The parade starts from Ben-Zion Boulevard and ends at Charles Clore Park: it begins with performances and stands and ends with an enormous party with top artists. The parade date is not random, it marks the anniversary of the Stonewall riots, out of which grew the Gay Rights organizations around the world. This date is important, but the sun doesn’t take this into account. June in Tel Aviv is hot – really hot! Among all the tourists, the parties and the parade itself, the sun also makes a contribution and since the parade starts at noon, it is very important to be well supplied with sun-screen, lots of water and a hat is also recommended. Fans and water pistols are also very welcome.
A variety of unique lines and parties in Gay Tel Aviv
There are many giant parties and bars in Tel Aviv where you can meet new people and find out what is happening in the city. We will note three outstanding examples among them: in 2019 the Inta Lounge bar in Yaffo was opened, DTM (Don’t Tell Mom) which recently opened in the Florentine neighborhood, and Shpagat on Nachalat Binyamin, which except for Wednesdays, is meant mainly for men. If you are looking for an entertaining evening in an oriental Yaffo atmosphere, the Inta Lounge could be the ideal place for you.
In addition, there is no lack of parties for women in Tel Aviv, and there are several outstanding lines: the Kit-Kat in Florentine puts on a lively dance party every Thursday, and at Saban Alban, next to Nahalat Binyamin, there is a party every Monday. Saban Alban is the largest and most crowded line of parties. The place opens at 20:00, but to really see and be seen, you should arrive starting at 23:00 or even later. If you are more interested in talking and less about dancing, you should visit the Shpagat Bar, where Wednesdays are devoted to women.
Several places in the city are identified with the gay community, and perhaps the most central location, where you can receive information concerning coming activities, is the Gay Center in the heart of Gan Meir. Come and get information and enjoy a little quiet from all the hustle and bustle at the café. Take a breath, since the best parties end in the early hours of the morning!
Tel Aviv Beaches – the Leading Attraction among the Gay Community
All the Tel Aviv beaches are a special attraction among many tourists and Israelis alike, but some beaches are especially liked by the gay community. The Hilton Beach is considered to be Tel Aviv’s Gay Beach and is definitely the best-liked among the LGBTQ community in Tel Aviv. This beach has earned an international reputation and was recently ranked first among the best gay beaches in the world (!) by Newsweek. The Hilton Beach is located close to the center of what is happening in Tel Aviv, and there, you can find all the Who’s-Who of the gay community. Weekends during the hot seasons are incredibly crowded, and for those who prefer more relaxed entertainment, it is recommended to go on weekdays.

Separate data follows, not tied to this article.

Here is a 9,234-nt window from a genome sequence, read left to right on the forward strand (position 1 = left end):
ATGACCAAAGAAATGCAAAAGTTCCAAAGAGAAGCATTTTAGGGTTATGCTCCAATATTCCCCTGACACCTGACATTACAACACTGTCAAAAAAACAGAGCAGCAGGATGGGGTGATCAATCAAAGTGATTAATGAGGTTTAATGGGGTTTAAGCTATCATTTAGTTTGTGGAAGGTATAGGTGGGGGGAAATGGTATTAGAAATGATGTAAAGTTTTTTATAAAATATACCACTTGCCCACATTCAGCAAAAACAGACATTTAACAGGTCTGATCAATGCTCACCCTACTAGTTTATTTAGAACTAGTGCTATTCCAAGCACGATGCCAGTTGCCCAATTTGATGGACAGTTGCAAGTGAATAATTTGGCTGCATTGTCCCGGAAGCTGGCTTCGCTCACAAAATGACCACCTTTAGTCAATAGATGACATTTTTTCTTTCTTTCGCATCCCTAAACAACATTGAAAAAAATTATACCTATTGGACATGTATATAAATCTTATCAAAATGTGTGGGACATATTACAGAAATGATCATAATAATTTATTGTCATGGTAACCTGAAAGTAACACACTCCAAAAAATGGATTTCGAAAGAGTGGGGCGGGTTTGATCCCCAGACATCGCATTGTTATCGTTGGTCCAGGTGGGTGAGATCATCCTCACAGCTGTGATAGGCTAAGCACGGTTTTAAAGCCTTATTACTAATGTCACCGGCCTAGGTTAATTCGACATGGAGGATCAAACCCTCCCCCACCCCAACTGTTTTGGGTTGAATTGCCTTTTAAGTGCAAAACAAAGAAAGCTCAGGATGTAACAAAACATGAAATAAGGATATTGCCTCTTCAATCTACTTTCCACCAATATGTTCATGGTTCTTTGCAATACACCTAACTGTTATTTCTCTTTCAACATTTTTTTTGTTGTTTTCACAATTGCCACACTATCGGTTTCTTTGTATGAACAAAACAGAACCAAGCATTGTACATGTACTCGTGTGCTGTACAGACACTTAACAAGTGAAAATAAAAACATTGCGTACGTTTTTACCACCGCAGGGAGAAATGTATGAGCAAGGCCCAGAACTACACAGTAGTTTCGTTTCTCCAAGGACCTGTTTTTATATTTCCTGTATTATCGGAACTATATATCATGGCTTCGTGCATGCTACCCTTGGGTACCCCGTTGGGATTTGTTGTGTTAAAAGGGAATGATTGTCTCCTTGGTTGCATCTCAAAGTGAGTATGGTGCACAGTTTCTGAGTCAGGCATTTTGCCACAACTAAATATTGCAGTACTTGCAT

At the northern end of Hilton Beach, you can find the “Dogs Beach,” which is meant to provide a solution for those that want to spend free time with their dogs at the seaside. This beach attracts many singles, both straight and gay. The part of the Hilton Beach that is more identified with the gay community is located north of the breakwater.
Our top recommendations for beaches in Tel Aviv
When people are asked which attractions in Tel Aviv must not be missed, something that always comes up in the answer is – the sea. Instead of choosing a single wave, let’s have a look at the whole shoreline and cover all the possible ways to have fun along the Tel Aviv beaches. At all the Tel Aviv beaches there is free Wi-Fi, and all the Tel Aviv beaches have the “Blue Flag” international standards symbol, given to beaches that meet high standards in the fields of environmental education and information, quality of the water, environmental management, safety and services. But what they mainly have is fun, sand and blue sea.
The Cliff Beaches
The Cliff Beach – the northern-most beach in Tel Aviv, is divided into two: the North Beach and the South Beach. The sandstone type of cliff characteristic of this area is displayed in its full glory. These beaches are less suitable for families, but those looking to see or be seen or want a romantic sunset on an orderly beach with an inviting café down the slope – can find it all here. On these beaches, there are volleyball courts, and on the North Beach, there are even hot showers.
Tel Baruch Beach
Slightly south of the Cliff Beach is Tel Baruch Beach, which has been thoughtfully upgraded over the past years. A promenade and a bridge have been built, through which you can reach the Tel Aviv Port. Like on most Tel Aviv beaches, it is forbidden to light bonfires on the beach area, but there is a space set aside for barbeques that includes lighting, tables and a place to dispose of your coals when you are done. Another area of the beach is set aside for dog owners where (and only there) the dogs can be let loose. There is also a section of the beach for sea sports – surfing, kayaking and kite-surfing.
Adjacent to the south side of the Tel Aviv Port is the mythological ‘Metzizim’ (peepers) Beach”, from the cult film starring Uri Zohar (1972). The beach has also had a serious upgrade over the past years. There you can find hot showers, showers for babies, volleyball and other sports courts illuminated at night, a beach library for borrowing books, and a games corner with chess, backgammon and checkers boards. This is accessible to disabled persons, including audio directions using the Step Hear application. Peeper’s Beach is an excellent beach for finding celebs.
The Religious Beach (Nordau Beach – or the Separate Beach)
South of Peeper’s Beach is the Nordau Beach. During weekdays, it serves the city’s religious population: on Sundays, Tuesdays and Thursdays, entrance is for women only; on Mondays, Wednesdays and Fridays, entry is for men only. On Saturday, the beach is mixed and is mainly used by young people.